Uncertainty in the predictions of science when applied to the environment is an issue of great current relevance in relation to the impacts of climate change, protecting against natural and man-made disasters, pollutant transport and sustainable resource management. However, it is often ignored both by scientists and decision makers, or interpreted as a conflict or disagreement between scientists. This is not necessarily the case, the scientists might well agree, but their predictions would still be uncertain and knowledge of that uncertainty might be important in decision making.
Environmental Modelling: An Uncertain Future? introduces students, scientists and decision makers to:
- the different concepts and techniques of uncertainty estimation in environmental prediction
- the philosophical background to different concepts of uncertainty
- the constraint of uncertainties by the collection of observations and data assimilation in real-time forecasting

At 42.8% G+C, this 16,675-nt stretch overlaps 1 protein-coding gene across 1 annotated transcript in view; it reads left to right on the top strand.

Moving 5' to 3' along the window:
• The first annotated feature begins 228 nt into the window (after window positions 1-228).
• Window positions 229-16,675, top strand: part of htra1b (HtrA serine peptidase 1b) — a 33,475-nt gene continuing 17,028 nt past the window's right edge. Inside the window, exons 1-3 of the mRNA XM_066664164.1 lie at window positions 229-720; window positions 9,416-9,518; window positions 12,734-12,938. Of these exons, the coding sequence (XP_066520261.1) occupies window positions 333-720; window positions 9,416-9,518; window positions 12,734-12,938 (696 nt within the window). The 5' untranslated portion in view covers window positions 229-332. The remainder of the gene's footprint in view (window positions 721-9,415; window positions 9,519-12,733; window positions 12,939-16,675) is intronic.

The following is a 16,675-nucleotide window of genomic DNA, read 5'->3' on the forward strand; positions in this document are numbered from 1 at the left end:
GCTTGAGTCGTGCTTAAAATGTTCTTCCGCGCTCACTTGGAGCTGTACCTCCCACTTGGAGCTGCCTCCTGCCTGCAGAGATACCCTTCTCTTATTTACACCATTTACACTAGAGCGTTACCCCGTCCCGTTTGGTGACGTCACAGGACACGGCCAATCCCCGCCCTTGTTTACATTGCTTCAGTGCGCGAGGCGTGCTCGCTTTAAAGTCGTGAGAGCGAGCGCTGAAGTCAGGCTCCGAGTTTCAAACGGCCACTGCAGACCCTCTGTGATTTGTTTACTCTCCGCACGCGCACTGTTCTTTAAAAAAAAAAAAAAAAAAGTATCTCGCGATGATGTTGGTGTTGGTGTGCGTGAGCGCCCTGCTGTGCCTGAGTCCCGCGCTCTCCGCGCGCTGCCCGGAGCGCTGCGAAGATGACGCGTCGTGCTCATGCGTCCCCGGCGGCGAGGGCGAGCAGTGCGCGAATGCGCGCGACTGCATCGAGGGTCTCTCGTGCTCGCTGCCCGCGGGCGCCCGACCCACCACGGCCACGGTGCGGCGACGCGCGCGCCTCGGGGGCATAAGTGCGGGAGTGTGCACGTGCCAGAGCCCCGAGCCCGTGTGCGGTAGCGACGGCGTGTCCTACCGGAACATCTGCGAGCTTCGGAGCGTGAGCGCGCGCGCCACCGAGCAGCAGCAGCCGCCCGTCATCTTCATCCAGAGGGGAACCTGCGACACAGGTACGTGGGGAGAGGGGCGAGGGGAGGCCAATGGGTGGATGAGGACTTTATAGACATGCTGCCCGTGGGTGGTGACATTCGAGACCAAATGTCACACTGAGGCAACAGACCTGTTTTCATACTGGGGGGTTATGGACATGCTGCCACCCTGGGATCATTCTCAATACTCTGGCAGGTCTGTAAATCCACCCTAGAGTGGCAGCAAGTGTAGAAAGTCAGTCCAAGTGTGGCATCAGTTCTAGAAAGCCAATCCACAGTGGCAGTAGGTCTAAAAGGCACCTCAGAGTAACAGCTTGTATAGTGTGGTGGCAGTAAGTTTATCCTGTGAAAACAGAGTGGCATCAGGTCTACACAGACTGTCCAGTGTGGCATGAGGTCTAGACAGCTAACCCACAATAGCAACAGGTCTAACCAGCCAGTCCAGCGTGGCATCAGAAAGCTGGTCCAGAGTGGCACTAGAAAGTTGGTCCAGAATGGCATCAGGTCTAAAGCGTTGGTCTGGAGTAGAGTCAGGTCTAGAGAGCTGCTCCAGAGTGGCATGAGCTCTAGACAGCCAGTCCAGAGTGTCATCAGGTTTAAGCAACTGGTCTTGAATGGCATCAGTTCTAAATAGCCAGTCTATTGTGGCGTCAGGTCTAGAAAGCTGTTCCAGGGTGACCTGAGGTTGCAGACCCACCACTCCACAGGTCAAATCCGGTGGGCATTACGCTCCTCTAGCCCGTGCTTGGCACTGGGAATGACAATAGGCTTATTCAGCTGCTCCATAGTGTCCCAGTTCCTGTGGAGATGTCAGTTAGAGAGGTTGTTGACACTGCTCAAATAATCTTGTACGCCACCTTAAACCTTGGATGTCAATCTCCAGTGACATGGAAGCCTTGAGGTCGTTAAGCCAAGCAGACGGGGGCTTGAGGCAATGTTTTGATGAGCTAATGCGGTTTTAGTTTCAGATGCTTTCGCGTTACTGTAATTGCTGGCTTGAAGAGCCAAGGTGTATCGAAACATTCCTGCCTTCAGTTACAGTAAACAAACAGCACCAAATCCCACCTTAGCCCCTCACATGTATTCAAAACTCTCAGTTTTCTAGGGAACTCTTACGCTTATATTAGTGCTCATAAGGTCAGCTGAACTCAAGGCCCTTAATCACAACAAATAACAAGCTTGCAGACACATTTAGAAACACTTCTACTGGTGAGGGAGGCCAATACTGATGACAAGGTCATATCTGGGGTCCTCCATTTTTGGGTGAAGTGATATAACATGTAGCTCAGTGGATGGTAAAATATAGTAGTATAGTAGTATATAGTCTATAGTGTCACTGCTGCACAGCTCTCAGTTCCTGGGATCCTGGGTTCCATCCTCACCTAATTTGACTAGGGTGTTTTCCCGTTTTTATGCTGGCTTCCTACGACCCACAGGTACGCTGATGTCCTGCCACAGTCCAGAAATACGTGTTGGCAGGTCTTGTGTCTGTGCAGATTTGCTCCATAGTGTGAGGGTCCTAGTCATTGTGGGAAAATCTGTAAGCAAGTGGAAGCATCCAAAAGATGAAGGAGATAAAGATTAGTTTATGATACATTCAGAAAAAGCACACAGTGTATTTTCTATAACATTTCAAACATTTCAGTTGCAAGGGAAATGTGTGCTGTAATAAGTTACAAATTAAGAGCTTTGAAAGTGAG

- techniques for decision making under uncertainty.
This book will be relevant to environmental modellers, practitioners and decision makers in hydrology, hydraulics, ecology, meteorology and oceanography, geomorphology, geochemistry, soil science, pollutant transport and climate change.
A companion website for the book can be found at www.uncertain-future.org.uk
Table of Contents
1. How to Make Predictions 2. A Philosophical Diversion 3. Simulation with No Historical Data Available 4. Simulation with Historical Data Available 5. Forecasting the Near Future 6. Decision Making When Faced with Uncertainty 7. An Uncertain Future?
Keith Beven is Professor of Hydrology and Fluid Dynamics at Lancaster University. While finishing this book he was at Uppsala University in Sweden as Konung Carl XVI Gustafs Gästprofessor i Miljövetenskap 2006/07.